2014 Lobster Forecast--Update 3

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School vacation starts tomorrow in Maine, and I'll be taking some much needed vacation time.  I will try to update the forecast at least once while I'm gone, but I wanted to make sure to get a fresh forecast up before I leave:

The forecast again has shifted to the left, and we're now essentially predicting a normal season.  The best analog is 2008.  

I'm intrigued by how the season is progressing in the water.  My sense is that the ocean is warming up faster than on shore, especially below the surface.  I think this might be a result of the series of clear, bright days we've had recently.  The most important component to heating in the ocean is the penetration of light into the water.  On a clear day, especially if the winds are low, there are a lot of photons going into the ocean.  The temperature of the air above the water is a lesser factor, and can really just pull heat from the surface of the ocean.  The forecast for the next few days is for sunny and calm conditions.  My bet is that by the middle of next week, our forecast will be for an slightly early start.

2014 Lobster Forecast--Update 2

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The warming at Buoy E has continued and the temperatures there are now pretty much at the long-term average.  This means that our forecast is for a season that is only delayed two days (now projected for July 1):

As before, the start dates from previous years are plotted at the top, with blue indicating cold years and red indicating warm years.  The diamonds represent a forecast.  The center of the diamond is the forecasted value and the width is the 95% confidence interval.  Each diamond represents a forecast made using data centered on the date on the left.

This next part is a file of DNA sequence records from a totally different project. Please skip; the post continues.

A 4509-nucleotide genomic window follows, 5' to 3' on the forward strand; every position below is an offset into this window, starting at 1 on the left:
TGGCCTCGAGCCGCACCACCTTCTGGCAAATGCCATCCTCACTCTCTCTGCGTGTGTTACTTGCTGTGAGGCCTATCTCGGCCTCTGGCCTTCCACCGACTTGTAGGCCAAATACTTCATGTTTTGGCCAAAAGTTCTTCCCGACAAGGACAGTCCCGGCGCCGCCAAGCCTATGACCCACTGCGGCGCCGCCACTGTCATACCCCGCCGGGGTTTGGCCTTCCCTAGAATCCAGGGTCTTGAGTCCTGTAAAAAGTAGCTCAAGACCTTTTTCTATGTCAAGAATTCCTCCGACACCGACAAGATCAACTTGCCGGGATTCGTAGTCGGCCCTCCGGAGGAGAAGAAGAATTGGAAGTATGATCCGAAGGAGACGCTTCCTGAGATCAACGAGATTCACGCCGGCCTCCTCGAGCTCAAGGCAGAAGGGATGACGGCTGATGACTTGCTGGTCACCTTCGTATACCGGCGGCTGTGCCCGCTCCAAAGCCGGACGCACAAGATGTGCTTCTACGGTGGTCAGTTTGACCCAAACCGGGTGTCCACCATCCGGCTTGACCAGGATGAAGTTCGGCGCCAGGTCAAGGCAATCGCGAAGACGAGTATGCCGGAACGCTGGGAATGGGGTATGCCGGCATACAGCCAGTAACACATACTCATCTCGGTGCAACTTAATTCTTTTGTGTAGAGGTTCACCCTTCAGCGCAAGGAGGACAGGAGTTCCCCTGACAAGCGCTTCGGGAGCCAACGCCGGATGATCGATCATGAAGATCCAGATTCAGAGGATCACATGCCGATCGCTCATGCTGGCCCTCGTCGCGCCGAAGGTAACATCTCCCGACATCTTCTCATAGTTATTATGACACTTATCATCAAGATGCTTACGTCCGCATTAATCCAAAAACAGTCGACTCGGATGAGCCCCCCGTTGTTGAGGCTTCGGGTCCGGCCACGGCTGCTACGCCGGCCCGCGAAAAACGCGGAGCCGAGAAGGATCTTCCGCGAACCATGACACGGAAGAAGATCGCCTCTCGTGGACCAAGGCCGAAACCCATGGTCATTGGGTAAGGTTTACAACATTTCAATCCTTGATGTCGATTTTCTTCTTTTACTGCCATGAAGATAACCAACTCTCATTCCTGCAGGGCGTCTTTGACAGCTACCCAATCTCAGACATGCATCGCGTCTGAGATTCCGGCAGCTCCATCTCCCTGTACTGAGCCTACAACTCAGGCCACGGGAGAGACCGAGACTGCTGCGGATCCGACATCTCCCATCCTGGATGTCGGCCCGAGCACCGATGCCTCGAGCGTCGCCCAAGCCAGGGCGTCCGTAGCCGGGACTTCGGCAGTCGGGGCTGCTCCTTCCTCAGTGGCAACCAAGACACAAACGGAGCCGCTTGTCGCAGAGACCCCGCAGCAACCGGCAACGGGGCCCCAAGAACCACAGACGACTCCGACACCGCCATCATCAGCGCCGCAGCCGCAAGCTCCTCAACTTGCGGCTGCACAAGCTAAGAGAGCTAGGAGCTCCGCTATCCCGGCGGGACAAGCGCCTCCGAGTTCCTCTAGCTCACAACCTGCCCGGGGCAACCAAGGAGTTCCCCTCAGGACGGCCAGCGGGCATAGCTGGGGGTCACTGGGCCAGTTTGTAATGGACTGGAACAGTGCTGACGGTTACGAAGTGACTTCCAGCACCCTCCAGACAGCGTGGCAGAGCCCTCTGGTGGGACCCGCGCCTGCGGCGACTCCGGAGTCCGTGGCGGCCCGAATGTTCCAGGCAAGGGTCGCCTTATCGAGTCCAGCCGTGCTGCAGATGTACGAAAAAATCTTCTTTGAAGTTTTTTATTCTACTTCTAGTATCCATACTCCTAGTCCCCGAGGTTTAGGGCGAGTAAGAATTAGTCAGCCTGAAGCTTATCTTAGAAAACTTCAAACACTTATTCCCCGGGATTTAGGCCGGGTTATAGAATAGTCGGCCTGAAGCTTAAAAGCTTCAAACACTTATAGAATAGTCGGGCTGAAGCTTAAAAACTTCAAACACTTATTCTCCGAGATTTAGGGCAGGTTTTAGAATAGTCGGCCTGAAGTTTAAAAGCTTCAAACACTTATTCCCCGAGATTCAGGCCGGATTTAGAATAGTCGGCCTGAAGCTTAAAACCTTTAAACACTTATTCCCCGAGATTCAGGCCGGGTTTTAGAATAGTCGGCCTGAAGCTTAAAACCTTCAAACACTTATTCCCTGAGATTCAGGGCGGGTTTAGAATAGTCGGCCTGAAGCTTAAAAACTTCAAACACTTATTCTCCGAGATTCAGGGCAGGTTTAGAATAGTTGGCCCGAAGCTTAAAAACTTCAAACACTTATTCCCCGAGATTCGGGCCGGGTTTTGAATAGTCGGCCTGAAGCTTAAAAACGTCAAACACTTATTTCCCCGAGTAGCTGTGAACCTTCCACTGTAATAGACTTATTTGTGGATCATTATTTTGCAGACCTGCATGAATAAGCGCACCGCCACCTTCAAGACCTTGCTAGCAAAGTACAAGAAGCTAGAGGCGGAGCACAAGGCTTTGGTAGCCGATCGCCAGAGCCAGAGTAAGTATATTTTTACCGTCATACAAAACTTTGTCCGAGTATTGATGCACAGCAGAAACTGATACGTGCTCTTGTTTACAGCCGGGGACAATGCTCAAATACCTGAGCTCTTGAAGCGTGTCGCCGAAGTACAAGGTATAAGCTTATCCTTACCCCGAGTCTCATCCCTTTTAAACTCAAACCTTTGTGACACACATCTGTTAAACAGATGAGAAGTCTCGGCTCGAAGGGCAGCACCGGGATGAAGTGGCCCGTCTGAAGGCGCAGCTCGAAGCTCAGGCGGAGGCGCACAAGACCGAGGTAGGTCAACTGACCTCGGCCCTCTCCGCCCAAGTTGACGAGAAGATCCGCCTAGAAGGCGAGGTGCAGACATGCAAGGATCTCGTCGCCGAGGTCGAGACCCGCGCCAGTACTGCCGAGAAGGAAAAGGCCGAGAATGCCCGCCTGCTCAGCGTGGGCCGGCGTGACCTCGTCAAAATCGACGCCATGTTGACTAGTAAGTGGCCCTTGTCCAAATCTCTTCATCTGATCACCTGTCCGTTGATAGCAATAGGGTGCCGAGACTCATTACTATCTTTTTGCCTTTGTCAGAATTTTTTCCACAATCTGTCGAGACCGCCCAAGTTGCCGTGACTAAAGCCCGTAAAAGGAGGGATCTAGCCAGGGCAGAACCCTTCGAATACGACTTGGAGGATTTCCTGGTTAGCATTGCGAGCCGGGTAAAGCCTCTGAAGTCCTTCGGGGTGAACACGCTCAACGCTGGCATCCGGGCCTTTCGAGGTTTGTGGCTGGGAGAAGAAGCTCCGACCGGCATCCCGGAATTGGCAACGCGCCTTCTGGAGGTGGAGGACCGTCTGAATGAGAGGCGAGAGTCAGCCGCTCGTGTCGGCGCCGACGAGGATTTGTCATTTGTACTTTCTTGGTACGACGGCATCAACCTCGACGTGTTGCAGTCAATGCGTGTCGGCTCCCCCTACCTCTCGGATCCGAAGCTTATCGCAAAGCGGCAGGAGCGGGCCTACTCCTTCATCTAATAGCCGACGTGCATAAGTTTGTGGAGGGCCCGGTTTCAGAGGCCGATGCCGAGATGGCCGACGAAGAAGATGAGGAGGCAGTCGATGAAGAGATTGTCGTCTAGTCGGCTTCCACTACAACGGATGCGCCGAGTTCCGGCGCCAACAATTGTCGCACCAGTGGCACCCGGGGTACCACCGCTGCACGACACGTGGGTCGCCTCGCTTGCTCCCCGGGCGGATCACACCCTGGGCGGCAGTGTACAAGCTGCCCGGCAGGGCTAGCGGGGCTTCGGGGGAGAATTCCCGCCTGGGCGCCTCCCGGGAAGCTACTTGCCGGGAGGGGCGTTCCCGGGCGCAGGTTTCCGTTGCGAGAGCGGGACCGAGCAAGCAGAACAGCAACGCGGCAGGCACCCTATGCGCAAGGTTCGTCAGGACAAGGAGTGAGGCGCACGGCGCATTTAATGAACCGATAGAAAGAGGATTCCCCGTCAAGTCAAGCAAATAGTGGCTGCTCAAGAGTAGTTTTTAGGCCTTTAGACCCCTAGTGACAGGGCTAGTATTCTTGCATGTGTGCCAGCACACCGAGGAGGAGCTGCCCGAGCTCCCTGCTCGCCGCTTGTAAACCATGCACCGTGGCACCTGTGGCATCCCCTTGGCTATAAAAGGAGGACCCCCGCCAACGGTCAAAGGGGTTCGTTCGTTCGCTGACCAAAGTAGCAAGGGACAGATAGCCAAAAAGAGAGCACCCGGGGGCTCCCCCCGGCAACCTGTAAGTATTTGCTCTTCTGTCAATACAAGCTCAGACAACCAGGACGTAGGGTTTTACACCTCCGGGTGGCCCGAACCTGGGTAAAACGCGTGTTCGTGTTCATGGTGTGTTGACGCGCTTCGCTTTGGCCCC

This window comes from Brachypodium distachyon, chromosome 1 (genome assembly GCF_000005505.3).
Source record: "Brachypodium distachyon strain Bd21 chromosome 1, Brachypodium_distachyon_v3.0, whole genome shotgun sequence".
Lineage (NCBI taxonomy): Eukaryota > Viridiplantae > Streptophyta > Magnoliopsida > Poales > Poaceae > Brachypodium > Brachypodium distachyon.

Note that the width of the diamond is smaller than before.  This is due to both higher skill for this week compared to previous and to the fact that our forecast is close to the longer-term average.

I don't have a good sense for weather the warming will continue or whether we will remain close to the long term average.  NOAA's Climate Prediction Center is forecasting below average air temperatures over the next few weeks, so perhaps we'll hold steady with a slightly delayed season.

2014 Lobster Forecast--Update 1

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Seascape has a long tradition of trying to develop ecosystem forecasting.  It started with copepods and whales, and last year, we made our first stab at forecasting lobsters, specifically, the date when the Maine lobster landings begin their rapid summer increase.  Our  forecasts were motivated by the extremely warm year in 2012 and the havoc that it caused in the Maine lobster fishery.  

Here is our first attempt at a forecast for the 2014 fishing season:


Just a reminder that this is the forecast for the start of the "high catch period" when landings really begin to increase.  They are based on the temperature at 20m at NERACOOS Buoy E operated by the University of Maine Physical Oceanography Group.  Full details are at the end of the post.

There's a lot on this figure (we're still experimenting with the best way to present these forecasts).  The blue diamonds are the forecasts, with the width of the diamond representing the 95% confidence interval.  Each diamond is the forecast generated on a specific date.  The forecast at the top is the most current, the one on the bottom was made using data in early February.  Our current forecast is for the landings to start picking up around the Fourth of July, about 5 days later than usual (usual is indicated by the black line).